Bedfordshire

We continue to look at clay pit landfill sites, the leachate from some are developing into serious issues for both surface and groundwaters. Treatment methodology research and methods of drawing together diffuse pollutions to one treatment area are being developed.

Worldwide Assistance.

Cross Borders.

Locusts.

From Kenya through to India swarms of Locusts are travelling, as one group dies out others form following new green tracts that have been planted to start minimising the effects of global warming and the increase of desertification. These swarms are destroying crops and temping the authorities across eight nations to spray insecticides over the hoards as they enter their nations. The fear of pollution of water supply sources is though minimising this urge somewhat.

The Trust is investigating other, nontoxic, methodologies to limit such catastrophic plagues.

Danube Mine Wastes.

The Danube drains much of Central Europe and has historically been an international sewer. It is used for hydroelectric schemes and is the receptor of industrial and mineral drainage let alone the waste of tens of millions of European inhabitants. The waters are cleaner now with many treatment plants and better regulation of discharges to the river and its tributaries. There are specific pollutions that we have already addressed including cyanide from gold mining in the mountains of Transylvania.

India.

Working in support of pollution remediation of a large lake in the centre of Chandrapur. The pollution includes minewater and coal washings, treated and untreated sewage, industrial effluents.

The effects of this pollution cocktail include threats of typhoid and cholera.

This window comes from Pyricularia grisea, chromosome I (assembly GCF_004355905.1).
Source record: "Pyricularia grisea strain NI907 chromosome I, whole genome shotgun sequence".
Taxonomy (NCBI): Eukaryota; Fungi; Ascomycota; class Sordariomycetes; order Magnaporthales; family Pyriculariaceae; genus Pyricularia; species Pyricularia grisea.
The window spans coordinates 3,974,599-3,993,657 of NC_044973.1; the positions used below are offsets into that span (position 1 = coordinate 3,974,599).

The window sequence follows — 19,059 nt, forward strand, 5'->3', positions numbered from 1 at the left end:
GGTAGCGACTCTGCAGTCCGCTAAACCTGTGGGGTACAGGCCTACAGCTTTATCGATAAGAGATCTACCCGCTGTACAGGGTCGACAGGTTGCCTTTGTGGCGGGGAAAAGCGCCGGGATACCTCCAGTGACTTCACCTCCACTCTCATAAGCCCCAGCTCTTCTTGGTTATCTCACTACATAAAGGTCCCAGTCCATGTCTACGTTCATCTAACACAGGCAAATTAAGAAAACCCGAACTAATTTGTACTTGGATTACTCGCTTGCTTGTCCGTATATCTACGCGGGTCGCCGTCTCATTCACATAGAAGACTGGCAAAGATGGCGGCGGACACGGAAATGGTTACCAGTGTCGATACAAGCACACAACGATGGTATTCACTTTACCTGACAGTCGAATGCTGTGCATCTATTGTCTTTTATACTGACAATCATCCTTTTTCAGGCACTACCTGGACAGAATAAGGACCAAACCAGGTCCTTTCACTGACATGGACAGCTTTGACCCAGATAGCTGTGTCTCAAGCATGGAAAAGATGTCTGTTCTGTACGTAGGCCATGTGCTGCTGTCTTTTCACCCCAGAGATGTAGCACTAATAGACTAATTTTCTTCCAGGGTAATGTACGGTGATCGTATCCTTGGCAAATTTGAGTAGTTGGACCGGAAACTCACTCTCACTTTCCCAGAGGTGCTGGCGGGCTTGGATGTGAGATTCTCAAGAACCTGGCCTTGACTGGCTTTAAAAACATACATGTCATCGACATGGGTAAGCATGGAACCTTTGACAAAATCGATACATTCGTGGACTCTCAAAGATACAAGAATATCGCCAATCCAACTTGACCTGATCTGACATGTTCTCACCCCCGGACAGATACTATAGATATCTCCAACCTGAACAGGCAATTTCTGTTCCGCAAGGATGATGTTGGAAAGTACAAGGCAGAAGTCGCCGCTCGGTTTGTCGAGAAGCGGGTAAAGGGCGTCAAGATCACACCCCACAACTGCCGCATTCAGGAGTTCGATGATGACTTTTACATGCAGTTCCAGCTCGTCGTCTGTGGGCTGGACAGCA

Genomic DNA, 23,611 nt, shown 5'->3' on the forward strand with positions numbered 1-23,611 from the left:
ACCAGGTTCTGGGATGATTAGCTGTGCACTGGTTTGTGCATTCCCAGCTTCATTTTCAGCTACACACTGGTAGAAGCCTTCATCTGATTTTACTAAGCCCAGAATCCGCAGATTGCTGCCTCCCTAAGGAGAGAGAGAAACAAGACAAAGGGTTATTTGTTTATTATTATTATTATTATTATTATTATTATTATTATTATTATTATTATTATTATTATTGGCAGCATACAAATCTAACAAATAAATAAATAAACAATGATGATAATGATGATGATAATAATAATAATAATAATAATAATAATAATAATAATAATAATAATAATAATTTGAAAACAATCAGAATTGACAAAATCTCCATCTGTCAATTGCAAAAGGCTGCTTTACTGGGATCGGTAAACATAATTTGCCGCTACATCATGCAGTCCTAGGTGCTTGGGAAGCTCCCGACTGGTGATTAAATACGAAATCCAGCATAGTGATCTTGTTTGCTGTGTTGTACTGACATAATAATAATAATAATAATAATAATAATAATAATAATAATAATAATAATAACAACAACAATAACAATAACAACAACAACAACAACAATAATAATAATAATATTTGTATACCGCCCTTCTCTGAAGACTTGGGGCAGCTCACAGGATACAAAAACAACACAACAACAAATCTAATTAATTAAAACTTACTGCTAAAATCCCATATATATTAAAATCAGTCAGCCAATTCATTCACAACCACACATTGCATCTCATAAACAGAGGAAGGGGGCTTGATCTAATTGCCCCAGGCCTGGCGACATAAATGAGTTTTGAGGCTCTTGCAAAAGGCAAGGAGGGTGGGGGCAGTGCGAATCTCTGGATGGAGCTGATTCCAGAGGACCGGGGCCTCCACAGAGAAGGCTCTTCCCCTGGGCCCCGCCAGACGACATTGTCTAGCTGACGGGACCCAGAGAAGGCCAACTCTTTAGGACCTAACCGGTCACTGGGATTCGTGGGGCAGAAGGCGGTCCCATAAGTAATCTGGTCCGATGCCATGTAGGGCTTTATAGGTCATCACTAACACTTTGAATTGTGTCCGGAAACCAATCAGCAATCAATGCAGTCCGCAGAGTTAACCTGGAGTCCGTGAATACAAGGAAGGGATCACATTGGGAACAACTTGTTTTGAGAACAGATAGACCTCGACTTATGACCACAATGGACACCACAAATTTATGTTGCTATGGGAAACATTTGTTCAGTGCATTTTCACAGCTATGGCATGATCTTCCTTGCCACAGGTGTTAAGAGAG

Bangladesh.

Aiding the creation of a national ecological society.

Looking at water pollution issues in several cities in response to requests.

Germany.

Opencast lignite mining continues in Germany with consequential pollutions to many rivers including the River Spree. The pollutions are acidic and metal rich and are damaging not just the rivers but due to flooding areas of unimproved grassland such as around the UNESCO World Heritage region of Spreewaldes.

The Trust has aided several sites in Germany return better water quality since being introduced to the region in 2000.

Uganda.

We have actively advised a not for profit trust, formerly part of the Ministry of Forests in Uganda on fisheries and water care, sewage treatment, erosion, and other issues in parts of the country. This has included a constantly changing set of support initiatives over the last eight years.

Kenya.

We have recently been asked to help the farmers and others around Mount Kenya with support and advise regarding the catchment management of the major streams/rivers coming away from the mountain. Issues include slope stability due to deforestation and over grazing of livestock on the high slopes.

Morocco.

Looking at the methodologies used to counteract the advance of the Sahara into the Dra Vallee.  Issues include poor advice on monocultural agriculture, tourism, choices of irrigation methodology and global warming.

Reliance on old colonial alliances are not serving the needs of either the local populations or the nation as a hole.

Similarly, there are problems on the other side of the Atlas Mountains where a phosphate mine requires water which would be available from beneath the site. Instead the old colonial power wishes to install desalination at a part shared facility on the coast.

Netherlands.

In 2010 the Netherlands became the first country in Europe to demonstrate the use of energy (heat) from minewater. This was meant to have been a shared project under European funding with Scotland but due to local authority disputes the project went ahead with out them.

The Trust has and continues to support the scheme and is consulted regarding problems that arise.